Local businesses saw an increase in customers as people rushed in to grab supplies ahead of the storm, which was expected to dump about 2 feet of snow on the city.
"Generally, we're pretty busy after work, but people are coming in now," said Nick Balint, 42, who works at New York Chemists, a pharmacy on Christopher Street, on Monday morning. "It's been a pretty crazy morning."
"[The snow] makes everyone crazy," agreed pharmacist Dina Andriotis.
By midday Monday, Gov. Andrew Cuomo declared a state of emergency, vowing to shut down roadways and some public transportation by Monday night. The snowfall is expected to be heaviest between midnight and 4 a.m. Tuesday.
Customers stocking up on groceries waited in long lines Monday at the Morton Williams on Bleecker Street, which was running out of bread and meat.
Richard Wong, manager at the Gristedes on West Fourth Street, said the store was twice as busy on Sunday and Monday morning as it typically is, and the most popular items were bottled water, batteries, flashlights and non-perishable foods like canned tuna fish.
"That's the main staple," Gross said.
Business was also booming at Uncorked Wine Shop on Christopher Street.
“For an early Monday it’s been pretty busy,” said Lisa Carley, the store's manager, who lives on the Upper East Side. She suspended the shop's delivery service but was still deciding if she would close early.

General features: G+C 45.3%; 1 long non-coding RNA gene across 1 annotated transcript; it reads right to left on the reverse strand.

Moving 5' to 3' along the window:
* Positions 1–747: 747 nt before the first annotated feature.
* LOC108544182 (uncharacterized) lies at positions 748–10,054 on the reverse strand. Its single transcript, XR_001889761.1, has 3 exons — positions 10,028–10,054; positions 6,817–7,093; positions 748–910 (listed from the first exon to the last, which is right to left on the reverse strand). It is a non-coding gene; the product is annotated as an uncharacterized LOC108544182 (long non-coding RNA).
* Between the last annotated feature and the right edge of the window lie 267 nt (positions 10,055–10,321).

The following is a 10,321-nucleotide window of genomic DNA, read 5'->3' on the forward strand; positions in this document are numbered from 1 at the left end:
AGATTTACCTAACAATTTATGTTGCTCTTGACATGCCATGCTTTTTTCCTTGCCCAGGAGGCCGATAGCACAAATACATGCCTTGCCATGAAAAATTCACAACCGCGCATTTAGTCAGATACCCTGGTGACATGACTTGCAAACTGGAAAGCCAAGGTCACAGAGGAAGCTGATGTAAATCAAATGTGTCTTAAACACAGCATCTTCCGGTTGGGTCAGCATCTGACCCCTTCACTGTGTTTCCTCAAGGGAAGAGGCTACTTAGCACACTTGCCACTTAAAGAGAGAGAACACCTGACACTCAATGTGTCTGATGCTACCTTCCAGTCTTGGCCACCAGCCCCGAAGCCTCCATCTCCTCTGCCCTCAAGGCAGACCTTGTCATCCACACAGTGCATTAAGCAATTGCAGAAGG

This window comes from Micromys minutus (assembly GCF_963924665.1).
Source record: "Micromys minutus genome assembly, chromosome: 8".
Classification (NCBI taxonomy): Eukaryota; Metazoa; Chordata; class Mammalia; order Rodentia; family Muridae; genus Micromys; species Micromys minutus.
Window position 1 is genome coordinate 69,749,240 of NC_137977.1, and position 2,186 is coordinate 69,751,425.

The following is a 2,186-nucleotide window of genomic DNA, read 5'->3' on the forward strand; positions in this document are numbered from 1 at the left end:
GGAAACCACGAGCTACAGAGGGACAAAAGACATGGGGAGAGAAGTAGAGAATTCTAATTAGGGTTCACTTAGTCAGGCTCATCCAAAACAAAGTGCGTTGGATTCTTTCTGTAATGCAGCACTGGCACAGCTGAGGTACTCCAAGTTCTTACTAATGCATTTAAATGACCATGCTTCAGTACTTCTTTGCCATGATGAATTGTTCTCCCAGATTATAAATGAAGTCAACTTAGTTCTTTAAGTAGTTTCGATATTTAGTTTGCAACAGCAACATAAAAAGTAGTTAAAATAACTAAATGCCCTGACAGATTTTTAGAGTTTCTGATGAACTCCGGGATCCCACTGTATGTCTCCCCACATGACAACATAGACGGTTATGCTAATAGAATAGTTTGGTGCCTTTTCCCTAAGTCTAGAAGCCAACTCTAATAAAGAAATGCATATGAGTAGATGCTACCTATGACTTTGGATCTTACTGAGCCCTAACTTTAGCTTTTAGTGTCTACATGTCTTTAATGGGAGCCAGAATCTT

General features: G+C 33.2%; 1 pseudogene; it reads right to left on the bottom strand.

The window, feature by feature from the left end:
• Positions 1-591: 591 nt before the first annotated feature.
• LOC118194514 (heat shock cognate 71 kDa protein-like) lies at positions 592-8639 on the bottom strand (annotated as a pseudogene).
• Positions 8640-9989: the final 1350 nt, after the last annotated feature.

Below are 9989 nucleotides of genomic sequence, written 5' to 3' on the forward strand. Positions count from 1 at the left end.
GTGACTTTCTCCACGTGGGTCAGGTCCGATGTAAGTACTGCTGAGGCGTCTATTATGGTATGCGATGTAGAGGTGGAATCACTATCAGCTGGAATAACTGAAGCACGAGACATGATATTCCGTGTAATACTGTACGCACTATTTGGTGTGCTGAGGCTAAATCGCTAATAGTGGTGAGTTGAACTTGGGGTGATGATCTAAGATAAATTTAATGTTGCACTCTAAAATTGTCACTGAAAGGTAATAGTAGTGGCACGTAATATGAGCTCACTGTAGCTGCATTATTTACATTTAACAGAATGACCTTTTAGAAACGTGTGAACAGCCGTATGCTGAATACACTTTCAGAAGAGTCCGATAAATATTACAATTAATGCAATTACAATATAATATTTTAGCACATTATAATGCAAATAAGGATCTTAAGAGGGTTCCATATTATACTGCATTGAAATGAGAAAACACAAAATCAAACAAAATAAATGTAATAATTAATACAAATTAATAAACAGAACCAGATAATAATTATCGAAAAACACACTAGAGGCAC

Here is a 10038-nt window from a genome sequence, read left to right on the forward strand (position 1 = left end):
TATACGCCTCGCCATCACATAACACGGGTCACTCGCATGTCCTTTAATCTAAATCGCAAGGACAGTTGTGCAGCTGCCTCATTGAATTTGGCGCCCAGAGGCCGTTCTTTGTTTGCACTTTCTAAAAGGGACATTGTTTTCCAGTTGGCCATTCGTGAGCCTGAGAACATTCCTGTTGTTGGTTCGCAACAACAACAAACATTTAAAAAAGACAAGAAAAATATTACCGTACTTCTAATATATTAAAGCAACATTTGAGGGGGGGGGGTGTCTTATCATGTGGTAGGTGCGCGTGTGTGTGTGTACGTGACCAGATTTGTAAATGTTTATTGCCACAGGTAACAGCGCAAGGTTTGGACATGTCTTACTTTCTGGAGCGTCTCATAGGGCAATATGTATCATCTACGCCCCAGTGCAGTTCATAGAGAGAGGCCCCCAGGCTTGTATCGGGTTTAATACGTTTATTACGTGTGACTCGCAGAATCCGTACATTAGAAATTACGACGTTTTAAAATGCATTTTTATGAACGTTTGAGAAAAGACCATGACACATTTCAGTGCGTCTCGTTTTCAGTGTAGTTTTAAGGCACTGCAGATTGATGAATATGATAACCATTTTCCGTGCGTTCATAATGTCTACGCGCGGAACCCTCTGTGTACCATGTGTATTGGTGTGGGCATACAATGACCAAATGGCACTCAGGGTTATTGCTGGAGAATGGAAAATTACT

“We’re gonna play it by ear,” she said.
Some residents said they looked forward to being outside in the snow once blizzard conditions hit.
SoHo resident Rich Cole, 55, had just purchased his first snow bike, and planned to ride around Central Park or Prospect Park Monday night and Tuesday, even though city parks are closed starting at 6 p.m.
"Maybe an avenue here and there," Cole said, adding that he expects there "won't be too many cars in the streets."
But many other locals said they planned to hunker down during the worst of the storm.
New Jersey resident John Ahmedi, 51, runs a coffee cart in SoHo and said there's "no way" he's coming to work on Tuesday. He expects it could be as long as a week before he can get his cart, which he stores in Brooklyn, back on the street.
In the meantime, he's going to take advantage of his downtime at home.
"I'm gonna play poker, stay home with the guys," Ahmedi said, adding that he'll probably watch some daytime television. "It's been a long time since I watched 'The Price is Right.'"